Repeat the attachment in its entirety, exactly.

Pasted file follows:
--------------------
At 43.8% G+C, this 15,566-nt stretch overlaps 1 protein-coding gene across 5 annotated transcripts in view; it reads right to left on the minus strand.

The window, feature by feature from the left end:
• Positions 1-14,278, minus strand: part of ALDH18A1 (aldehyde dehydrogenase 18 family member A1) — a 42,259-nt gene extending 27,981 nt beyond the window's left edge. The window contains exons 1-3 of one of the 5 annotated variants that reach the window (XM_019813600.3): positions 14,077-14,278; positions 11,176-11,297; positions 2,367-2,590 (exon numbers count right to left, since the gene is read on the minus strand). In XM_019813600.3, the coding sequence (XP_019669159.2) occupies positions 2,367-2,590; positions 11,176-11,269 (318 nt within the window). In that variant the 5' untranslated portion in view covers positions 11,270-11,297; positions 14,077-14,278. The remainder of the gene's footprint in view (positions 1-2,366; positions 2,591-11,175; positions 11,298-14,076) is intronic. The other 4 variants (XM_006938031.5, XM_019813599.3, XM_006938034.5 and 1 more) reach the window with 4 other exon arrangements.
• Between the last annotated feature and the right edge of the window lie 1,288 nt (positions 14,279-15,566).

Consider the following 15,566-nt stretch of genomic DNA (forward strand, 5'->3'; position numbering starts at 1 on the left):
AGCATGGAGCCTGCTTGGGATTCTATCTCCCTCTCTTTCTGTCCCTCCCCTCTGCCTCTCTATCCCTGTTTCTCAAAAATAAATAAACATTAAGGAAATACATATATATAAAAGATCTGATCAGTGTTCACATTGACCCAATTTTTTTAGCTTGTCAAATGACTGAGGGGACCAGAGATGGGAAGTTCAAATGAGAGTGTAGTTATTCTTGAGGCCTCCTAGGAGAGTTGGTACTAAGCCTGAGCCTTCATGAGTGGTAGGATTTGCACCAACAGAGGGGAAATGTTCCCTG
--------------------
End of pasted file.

At 43.8% G+C, this 15,566-nt stretch overlaps 1 protein-coding gene across 5 annotated transcripts in view; it reads right to left on the minus strand.

The window, feature by feature from the left end:
• Positions 1-14,278, minus strand: part of ALDH18A1 (aldehyde dehydrogenase 18 family member A1) — a 42,259-nt gene extending 27,981 nt beyond the window's left edge. The window contains exons 1-3 of one of the 5 annotated variants that reach the window (XM_019813600.3): positions 14,077-14,278; positions 11,176-11,297; positions 2,367-2,590 (exon numbers count right to left, since the gene is read on the minus strand). In XM_019813600.3, the coding sequence (XP_019669159.2) occupies positions 2,367-2,590; positions 11,176-11,269 (318 nt within the window). In that variant the 5' untranslated portion in view covers positions 11,270-11,297; positions 14,077-14,278. The remainder of the gene's footprint in view (positions 1-2,366; positions 2,591-11,175; positions 11,298-14,076) is intronic. The other 4 variants (XM_006938031.5, XM_019813599.3, XM_006938034.5 and 1 more) reach the window with 4 other exon arrangements.
• Between the last annotated feature and the right edge of the window lie 1,288 nt (positions 14,279-15,566).

Consider the following 15,566-nt stretch of genomic DNA (forward strand, 5'->3'; position numbering starts at 1 on the left):
AGCATGGAGCCTGCTTGGGATTCTATCTCCCTCTCTTTCTGTCCCTCCCCTCTGCCTCTCTATCCCTGTTTCTCAAAAATAAATAAACATTAAGGAAATACATATATATAAAAGATCTGATCAGTGTTCACATTGACCCAATTTTTTTAGCTTGTCAAATGACTGAGGGGACCAGAGATGGGAAGTTCAAATGAGAGTGTAGTTATTCTTGAGGCCTCCTAGGAGAGTTGGTACTAAGCCTGAGCCTTCATGAGTGGTAGGATTTGCACCAACAGAGGGGAAATGTTCCCTG